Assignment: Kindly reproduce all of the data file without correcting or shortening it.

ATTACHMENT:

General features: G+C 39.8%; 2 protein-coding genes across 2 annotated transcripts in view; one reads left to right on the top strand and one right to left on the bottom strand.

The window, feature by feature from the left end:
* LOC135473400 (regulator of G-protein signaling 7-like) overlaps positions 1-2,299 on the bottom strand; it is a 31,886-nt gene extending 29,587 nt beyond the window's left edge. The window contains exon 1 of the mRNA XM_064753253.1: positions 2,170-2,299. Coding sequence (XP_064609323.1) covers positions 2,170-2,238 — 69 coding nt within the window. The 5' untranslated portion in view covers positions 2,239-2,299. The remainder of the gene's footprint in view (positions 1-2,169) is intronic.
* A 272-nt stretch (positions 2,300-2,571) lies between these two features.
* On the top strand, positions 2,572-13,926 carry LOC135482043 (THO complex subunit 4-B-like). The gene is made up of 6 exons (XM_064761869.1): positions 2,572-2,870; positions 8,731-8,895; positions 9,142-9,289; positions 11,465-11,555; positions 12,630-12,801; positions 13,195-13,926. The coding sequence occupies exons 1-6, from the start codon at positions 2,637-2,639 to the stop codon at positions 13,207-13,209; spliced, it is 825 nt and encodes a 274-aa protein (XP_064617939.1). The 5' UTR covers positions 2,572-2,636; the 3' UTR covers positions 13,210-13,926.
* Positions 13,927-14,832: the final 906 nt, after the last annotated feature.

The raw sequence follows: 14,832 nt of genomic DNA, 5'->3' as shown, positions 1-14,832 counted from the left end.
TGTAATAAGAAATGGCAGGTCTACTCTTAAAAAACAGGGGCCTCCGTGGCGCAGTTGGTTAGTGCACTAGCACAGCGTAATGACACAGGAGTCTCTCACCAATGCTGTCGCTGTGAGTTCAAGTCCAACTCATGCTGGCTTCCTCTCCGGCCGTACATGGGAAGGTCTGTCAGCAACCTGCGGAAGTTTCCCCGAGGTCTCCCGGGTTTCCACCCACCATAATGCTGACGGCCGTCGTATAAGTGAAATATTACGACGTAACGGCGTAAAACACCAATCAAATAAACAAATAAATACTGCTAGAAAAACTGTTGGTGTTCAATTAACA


General features: G+C 39.8%; 2 protein-coding genes across 2 annotated transcripts in view; one reads left to right on the top strand and one right to left on the bottom strand.

The window, feature by feature from the left end:
* LOC135473400 (regulator of G-protein signaling 7-like) overlaps positions 1-2,299 on the bottom strand; it is a 31,886-nt gene extending 29,587 nt beyond the window's left edge. The window contains exon 1 of the mRNA XM_064753253.1: positions 2,170-2,299. Coding sequence (XP_064609323.1) covers positions 2,170-2,238 — 69 coding nt within the window. The 5' untranslated portion in view covers positions 2,239-2,299. The remainder of the gene's footprint in view (positions 1-2,169) is intronic.
* A 272-nt stretch (positions 2,300-2,571) lies between these two features.
* On the top strand, positions 2,572-13,926 carry LOC135482043 (THO complex subunit 4-B-like). The gene is made up of 6 exons (XM_064761869.1): positions 2,572-2,870; positions 8,731-8,895; positions 9,142-9,289; positions 11,465-11,555; positions 12,630-12,801; positions 13,195-13,926. The coding sequence occupies exons 1-6, from the start codon at positions 2,637-2,639 to the stop codon at positions 13,207-13,209; spliced, it is 825 nt and encodes a 274-aa protein (XP_064617939.1). The 5' UTR covers positions 2,572-2,636; the 3' UTR covers positions 13,210-13,926.
* Positions 13,927-14,832: the final 906 nt, after the last annotated feature.

The raw sequence follows: 14,832 nt of genomic DNA, 5'->3' as shown, positions 1-14,832 counted from the left end.
TGTAATAAGAAATGGCAGGTCTACTCTTAAAAAACAGGGGCCTCCGTGGCGCAGTTGGTTAGTGCACTAGCACAGCGTAATGACACAGGAGTCTCTCACCAATGCTGTCGCTGTGAGTTCAAGTCCAACTCATGCTGGCTTCCTCTCCGGCCGTACATGGGAAGGTCTGTCAGCAACCTGCGGAAGTTTCCCCGAGGTCTCCCGGGTTTCCACCCACCATAATGCTGACGGCCGTCGTATAAGTGAAATATTACGACGTAACGGCGTAAAACACCAATCAAATAAACAAATAAATACTGCTAGAAAAACTGTTGGTGTTCAATTAACA